The author of fourteen studio albums spanning very nearly 50 years, as well as his acclaimed skill as a poet, Leonard Cohen was nowhere near as famous as he ought to have been when he passed away at the age of 82 in November this year.
Many people, if they know Cohen’s music at all, recognise him as the writer of ‘Hallelujah’, a moving yet modest track he wrote in 1984 which was popularised and arguably improved upon by Jeff Buckley a decade later, before being trashed by the appalling ‘X Factor’ winner Alexandra Burke in 2008.
As a lyricist, Cohen belongs in the truly rarefied atmosphere in the songwriting pantheon alongside Hank Williams and Bob Dylan. He is the songwriter’s songwriter, music’s foremost man of letters, whose influence on subsequent great artists like Nick Cave, Jeff Tweedy, Amanda Palmer and countless hundreds of others makes him one of those very rare artists whose impact is basically incalculable. It’s simply impossible to conceive of the art of songwriting in 2016 without Leonard Cohen.
There are so many facets of his work that people have been inspired by that to fully define what it is that made Cohen so enduring would take the length of a book. Indeed, Sylvie Simmons’ meticulously researched and beautifully written ‘I’m Your Man: The Life of Leonard Cohen’ is the best on the market.
But we’ll give it the most perfunctory of attempts. In all his best songs, Cohen’s lyrics are not only sharply analytical and blackly comic, but his vocal delivery is conspiratorial, particularly in his later years as his voice became a deep growl. He knows the truth, a man in touch with the intangible and deeper aspects of life itself, and is imparting that wisdom to you alone.
His music is often lazily characterised as ‘depressing’ by the ignorant and hard of thinking, but that’s fine. Nobody’s ever described him as upbeat, and the ironic nickname of ‘Laughing Len’ didn’t come about for no reason. Cohen’s music isn’t designed for mass consumption; he’s an artist one must discover by oneself. If you feel sad afterwards, so be it. There’s too many happy songs in the world anyway.
Beginning his career as a novelist and poet, Cohen moved into music in 1967 with his debut album Songs Of Leonard Cohen. He was in his early thirties when he released it, and it changed the art of the singer-songwriter entirely, translating the themes of sexual and spiritual longing into an intimate, sparse musical setting that was strikingly different to anything else around in the Summer of Love. Spending over a year in the charts on both sides of the Atlantic, its bleak subject matter influenced an entire generation of what would become referred to as ‘bedsit’ songwriters, and you can hear his lo-fidelity aesthetic alive and well in 2016 in the music of artists as diverse as Mac DeMarco, Lana Del Rey and Conor Oberst.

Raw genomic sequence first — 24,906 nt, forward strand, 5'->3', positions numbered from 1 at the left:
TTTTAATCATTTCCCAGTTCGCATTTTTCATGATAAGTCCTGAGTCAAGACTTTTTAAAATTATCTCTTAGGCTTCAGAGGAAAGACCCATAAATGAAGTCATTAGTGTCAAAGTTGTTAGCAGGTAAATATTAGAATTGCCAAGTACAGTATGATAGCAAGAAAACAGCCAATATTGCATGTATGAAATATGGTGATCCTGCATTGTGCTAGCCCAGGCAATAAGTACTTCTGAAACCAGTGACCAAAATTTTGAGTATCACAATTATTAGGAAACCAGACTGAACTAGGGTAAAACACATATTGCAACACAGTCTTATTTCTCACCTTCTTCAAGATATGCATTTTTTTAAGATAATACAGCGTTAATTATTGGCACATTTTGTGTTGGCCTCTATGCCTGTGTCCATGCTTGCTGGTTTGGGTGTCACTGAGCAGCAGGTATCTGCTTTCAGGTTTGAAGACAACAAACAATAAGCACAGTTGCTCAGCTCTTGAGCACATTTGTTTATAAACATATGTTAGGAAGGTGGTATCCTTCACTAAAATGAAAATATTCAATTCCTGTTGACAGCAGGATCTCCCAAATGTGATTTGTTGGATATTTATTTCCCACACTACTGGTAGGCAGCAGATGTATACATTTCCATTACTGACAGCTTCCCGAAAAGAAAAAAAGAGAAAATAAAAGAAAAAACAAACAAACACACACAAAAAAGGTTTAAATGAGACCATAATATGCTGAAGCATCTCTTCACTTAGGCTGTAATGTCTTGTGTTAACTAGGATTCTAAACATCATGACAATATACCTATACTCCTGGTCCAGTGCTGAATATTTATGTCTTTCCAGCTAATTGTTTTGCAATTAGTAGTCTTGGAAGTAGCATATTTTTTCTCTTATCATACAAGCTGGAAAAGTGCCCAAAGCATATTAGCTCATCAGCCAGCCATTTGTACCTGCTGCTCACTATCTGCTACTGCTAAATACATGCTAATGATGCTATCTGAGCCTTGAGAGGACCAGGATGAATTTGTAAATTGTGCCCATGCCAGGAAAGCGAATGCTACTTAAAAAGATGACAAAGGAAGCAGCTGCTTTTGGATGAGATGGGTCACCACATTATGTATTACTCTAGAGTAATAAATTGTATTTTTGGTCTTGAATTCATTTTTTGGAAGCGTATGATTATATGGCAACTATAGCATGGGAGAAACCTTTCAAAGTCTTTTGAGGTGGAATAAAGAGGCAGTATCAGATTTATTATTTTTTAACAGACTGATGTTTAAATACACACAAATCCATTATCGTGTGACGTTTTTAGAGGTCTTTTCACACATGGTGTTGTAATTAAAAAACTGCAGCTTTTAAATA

Cohen’s unadorned, thought-provoking style stayed more or less the same over most of the next decade, peaking with the exceptional Songs Of Love And Hate in 1971, before a rare artistic wobble occurred in the shape of 1977’s Death Of A Ladies’ Man, an ill-conceived collaboration with the legendary producer Phil Spector that resulted in a serious mismatch of styles that left listeners confused.
However, that misstep was to prove informative to the rest of Cohen’s career. 1984’s Various Positions saw him move towards a more modern sound while retaining the core sparseness of arrangements that had appealed him to his core fanbase in the first place, with subsequent records keeping him relevant as technology improved and many of his ‘60s contemporaries lapsed badly.
Despite the huge success of 1992’s The Future, which went double platinum in his native Canada as well as other territories and earning him the Canadian Juno Award, Cohen became a recluse for the rest of the decade and for most of the noughties, recording only two more albums in 15 years before financial disaster struck.
Cohen’s long-term manager, Kelley Lynch, was found to have effectively stolen millions of dollars from the singer’s accounts without his knowledge, leaving him with barely $150,000 to show for his lifetime of work. This essentially forced Cohen, now aged 73, back out onto the road to tour in order to generate income. Touring more or less constantly between 2008 and 2013 happily ended up triggering one final burst of creativity, in which he released three very well-received and dignified records between 2012 and 2016. The last of these, You Want It Darker, has become his epitaph, released just three weeks before his death.
Truthfully, Cohen is best understood in terms of individual songs rather than collections of songs on albums. A single track may perfectly encapsulate his genius, but somehow none of his 14 studio albums ever manage to capture every single facet of his musical personality, although some do much, much better than others. In chronological order, here are thumbnail reviews of those LPs which span 49 years, available by clicking on page 2 below.
Also, please click here for our specially curated Spotify playlist of his finest moments!
Influenced: Joni Mitchell, Sandy Denny, Tom Waits, R.E.M., Nick Cave, Red House Painters, PJ Harvey, Jeff Buckley, Tindersticks, Wilco, Bright Eyes, Lambchop, Elbow, Rufus Wainwright, Antony & The Johnsons, The National, The Mountain Goats, Amanda Palmer, St. Vincent, Lana Del Rey, Mac DeMarco
Influenced by: Allen Ginsberg, Hank Williams, Johnny Cash, Bob Dylan, Scott Walker
Tags: artist profile, Dear Heather, Death Of A Ladies' Man, Ed Biggs, I'm Your Man, Leonard Cohen, New Skin For The Old Ceremony, Old Ideas, Popular Problems, Recent Songs, Songs From A Room, Songs Of Leonard Cohen, Songs Of Love And Hate, Ten New Songs, The Future, tribute, Various Positions, You Want It Darker
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